Massachusetts Daily Collegian

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A free and responsible press serving the UMass community since 1890

Massachusetts Daily Collegian

A free and responsible press serving the UMass community since 1890

Massachusetts Daily Collegian

Peer mentors await decision from Department of Labor Relations

(Chelsey Powell/Collegian File Photo)
(Chelsey Powell/Collegian File Photo)

Peer mentors and the University of Massachusetts administration are awaiting a decision from the Massachusetts Department of Labor Relations regarding the mentors’ right to unionize with Residential Assistants on campus.

According to Emily Braun, a senior peer mentor, the push to unionize started last year.

“In early May we submitted a petition to the Massachusetts Department of Labor Relations,” she said.

Ian Roche, a junior peer mentor, said the hearing was then scheduled for July 24 and 25.

“Leading up to the hearing, the University collected an official objection and filed it with the Department of Labor Relations,” he said. “They claimed that the office of mentor is not a job – peer mentors are students and they’re position is tied to them being students. They also said that the peer mentors are too different from the RAs – that they do not share a community of interest.

“According to them, the peer mentor position is changing too much for serious contracts to be hammered out by a union.”

Roche added some of the University’s arguments are “provably false by their own witnesses. There are quotes in the testimony saying that RAs and peer mentors share a community from multiple of their witnesses.”

According to Braun, all peer mentors received an email July 21 – just days before the hearing – from Marcy Clark, someone they had not heard of, detailing some changes being planned.

“This email from her said that the peer mentor job was becoming a class with an in-class and practicum component,” Braun said. “This was big news to all of us.

“We feel very strongly that it was sent so that it could be used as evidence that the job was changing,” she added.

Roche said at the hearing, the University did in fact use the email as evidence to support their claims that the position was evolving.

“The proposed changes include weird structural ones where we are being moved out of Residential Life and under Academic Affairs,” Braun said. “Under the new position, we would legally not be workers and therefore couldn’t unionize.”

Despite the transition from job to class, peer mentors will continue to receive their stipend and housing preferences, according to UMass spokesperson Patrick Callahan.

Since the Department of Labor Relations hearing in July, the University has formed a working group to discuss the proposed changes. The group consists of two peer mentors chosen by the administration to represent the other 77 on campus, as well as 10 or 12 more administrators and advising faculty.

Seniors Johnathan Sanders and Samantha Prosser were the peer mentors selected to work with the group.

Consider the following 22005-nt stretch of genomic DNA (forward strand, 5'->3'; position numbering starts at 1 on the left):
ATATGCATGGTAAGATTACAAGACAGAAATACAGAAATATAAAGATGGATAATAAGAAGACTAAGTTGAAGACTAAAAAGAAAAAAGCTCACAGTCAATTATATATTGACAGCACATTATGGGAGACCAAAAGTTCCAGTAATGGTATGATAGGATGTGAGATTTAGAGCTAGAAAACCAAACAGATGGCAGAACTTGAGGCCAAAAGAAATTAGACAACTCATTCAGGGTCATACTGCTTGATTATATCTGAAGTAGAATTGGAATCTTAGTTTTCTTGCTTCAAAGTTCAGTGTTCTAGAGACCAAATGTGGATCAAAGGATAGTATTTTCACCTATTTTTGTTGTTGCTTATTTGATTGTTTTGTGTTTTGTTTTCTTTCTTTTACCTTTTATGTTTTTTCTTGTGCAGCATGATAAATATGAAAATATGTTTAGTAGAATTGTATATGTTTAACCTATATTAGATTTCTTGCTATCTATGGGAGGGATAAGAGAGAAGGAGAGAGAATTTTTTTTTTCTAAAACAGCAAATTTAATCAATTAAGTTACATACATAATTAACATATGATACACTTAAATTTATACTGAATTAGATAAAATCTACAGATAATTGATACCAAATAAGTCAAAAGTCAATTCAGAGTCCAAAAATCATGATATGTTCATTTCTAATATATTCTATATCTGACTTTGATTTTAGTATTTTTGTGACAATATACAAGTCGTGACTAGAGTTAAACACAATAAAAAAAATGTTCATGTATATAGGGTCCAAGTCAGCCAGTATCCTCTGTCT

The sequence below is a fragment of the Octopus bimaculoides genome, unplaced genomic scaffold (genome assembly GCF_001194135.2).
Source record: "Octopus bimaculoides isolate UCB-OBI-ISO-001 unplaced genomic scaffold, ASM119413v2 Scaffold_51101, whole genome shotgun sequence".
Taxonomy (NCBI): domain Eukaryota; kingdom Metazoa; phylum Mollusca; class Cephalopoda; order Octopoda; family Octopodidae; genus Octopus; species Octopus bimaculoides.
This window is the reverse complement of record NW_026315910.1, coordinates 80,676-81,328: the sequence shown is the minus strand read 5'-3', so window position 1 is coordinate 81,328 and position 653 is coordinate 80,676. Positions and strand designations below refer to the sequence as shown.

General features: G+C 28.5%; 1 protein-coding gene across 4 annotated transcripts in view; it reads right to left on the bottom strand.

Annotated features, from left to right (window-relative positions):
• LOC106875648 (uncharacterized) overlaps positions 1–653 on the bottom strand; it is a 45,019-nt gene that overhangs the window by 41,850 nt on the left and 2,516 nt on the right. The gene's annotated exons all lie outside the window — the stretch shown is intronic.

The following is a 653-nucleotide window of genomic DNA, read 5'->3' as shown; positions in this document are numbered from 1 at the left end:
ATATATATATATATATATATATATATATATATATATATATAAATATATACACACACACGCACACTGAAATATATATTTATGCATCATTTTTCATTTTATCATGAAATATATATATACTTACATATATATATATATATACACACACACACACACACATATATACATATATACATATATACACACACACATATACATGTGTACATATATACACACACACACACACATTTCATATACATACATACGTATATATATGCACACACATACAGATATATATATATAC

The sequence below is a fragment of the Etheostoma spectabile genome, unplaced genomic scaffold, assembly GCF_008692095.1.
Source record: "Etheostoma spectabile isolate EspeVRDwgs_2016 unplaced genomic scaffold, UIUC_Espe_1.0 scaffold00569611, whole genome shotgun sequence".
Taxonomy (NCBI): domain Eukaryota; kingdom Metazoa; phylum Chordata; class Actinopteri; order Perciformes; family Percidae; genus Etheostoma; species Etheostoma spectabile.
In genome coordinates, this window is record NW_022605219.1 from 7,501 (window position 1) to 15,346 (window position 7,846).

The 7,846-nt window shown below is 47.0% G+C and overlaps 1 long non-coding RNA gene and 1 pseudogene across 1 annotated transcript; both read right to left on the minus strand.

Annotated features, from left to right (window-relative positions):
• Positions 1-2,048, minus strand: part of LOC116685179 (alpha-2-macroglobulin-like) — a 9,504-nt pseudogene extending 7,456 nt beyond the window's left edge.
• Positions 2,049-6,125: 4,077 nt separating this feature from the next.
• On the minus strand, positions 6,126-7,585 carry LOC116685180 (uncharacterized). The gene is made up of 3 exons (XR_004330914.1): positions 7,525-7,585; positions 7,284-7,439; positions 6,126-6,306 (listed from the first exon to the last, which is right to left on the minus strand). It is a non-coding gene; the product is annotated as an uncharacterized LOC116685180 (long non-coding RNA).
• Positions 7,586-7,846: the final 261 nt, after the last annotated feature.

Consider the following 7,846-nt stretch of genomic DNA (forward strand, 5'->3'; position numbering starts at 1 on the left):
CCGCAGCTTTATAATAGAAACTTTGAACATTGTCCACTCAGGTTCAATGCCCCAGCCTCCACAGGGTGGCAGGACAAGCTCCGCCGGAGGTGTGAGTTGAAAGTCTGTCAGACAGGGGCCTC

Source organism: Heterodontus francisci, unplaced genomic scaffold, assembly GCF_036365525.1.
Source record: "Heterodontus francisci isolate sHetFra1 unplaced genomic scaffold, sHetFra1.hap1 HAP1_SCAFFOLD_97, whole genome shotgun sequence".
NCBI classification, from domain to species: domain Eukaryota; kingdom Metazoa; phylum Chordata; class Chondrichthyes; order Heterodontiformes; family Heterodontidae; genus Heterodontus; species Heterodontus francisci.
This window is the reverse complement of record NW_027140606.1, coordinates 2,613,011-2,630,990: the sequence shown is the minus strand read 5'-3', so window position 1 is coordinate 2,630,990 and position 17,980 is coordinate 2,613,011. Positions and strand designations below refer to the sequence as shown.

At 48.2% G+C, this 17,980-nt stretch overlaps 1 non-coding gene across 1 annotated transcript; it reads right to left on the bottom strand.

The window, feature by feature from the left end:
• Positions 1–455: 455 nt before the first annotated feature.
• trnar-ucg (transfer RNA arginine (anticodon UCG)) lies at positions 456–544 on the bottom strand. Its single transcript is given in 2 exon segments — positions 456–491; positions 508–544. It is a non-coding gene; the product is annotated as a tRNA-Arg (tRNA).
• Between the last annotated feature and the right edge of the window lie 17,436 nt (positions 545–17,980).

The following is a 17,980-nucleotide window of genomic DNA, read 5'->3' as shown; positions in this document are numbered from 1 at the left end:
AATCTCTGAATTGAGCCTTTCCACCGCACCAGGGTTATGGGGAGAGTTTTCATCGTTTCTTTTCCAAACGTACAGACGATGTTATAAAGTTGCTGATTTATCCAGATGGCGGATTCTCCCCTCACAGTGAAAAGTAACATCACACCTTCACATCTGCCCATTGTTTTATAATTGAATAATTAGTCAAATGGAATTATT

“My role on the working group was to represent 77 peer mentors and their opinions in terms of the curriculum in the course proposals for the new peer mentor position,” Prosser said. “However, representing 77 people is impossible.”

Sanders expressed a similar sentiment. Both walked out of the working group meeting held last week following a statement made by Sanders.

“I read out a statement that basically said that this working group hasn’t given the answers that we want and what they are asking us to do is impossible,” he said.

Outside residents, RAs and other peer mentors stood silently holding signs protesting the changes.

According to Sanders, they had become frustrated with the group’s inability to answer key questions including, “Why are these changes happening? Why so quickly? Why are we being moved to Academic Affairs? Who is making these decisions?”

“Moving us to a class which cannot be unionized means there’s no protection, classes drop all the time,” Sanders said. “But jobs are not eliminated so easily.”

“The administration has tried to get rid of our job two times in the past three years. We have data proving that we make positive differences in the lives of first-year students and that they suffer without us,” Prosser said. “We brought data to the meetings demonstrating the fact that no peer mentors supported this (class) model, and we were silenced. I don’t like that the University doesn’t care to listen to its students’ voices.”

The logistics of the switch from a job to a class is not yet set in stone and Prosser is unsure of when the changes will be implemented.

“I honestly have no idea how close these changes are to being implemented. The goal is to have this position model and course in place next year starting in August or September,” she said.

“Peer mentors who go through this course will develop the professional skills that will enable them to better help first-year students they work with,” Callahan said.

In terms of the changes’ connection to the hearing, he added that “those two things are not connected.”
The peer mentors disagree.

“All of this is happening while we’re waiting for the results of the hearing,” Sanders said. “We think it’s union busting, and that’s illegal.”

Marie MacCune can be reached at [email protected] and followed on Twitter @MarieMacCune.

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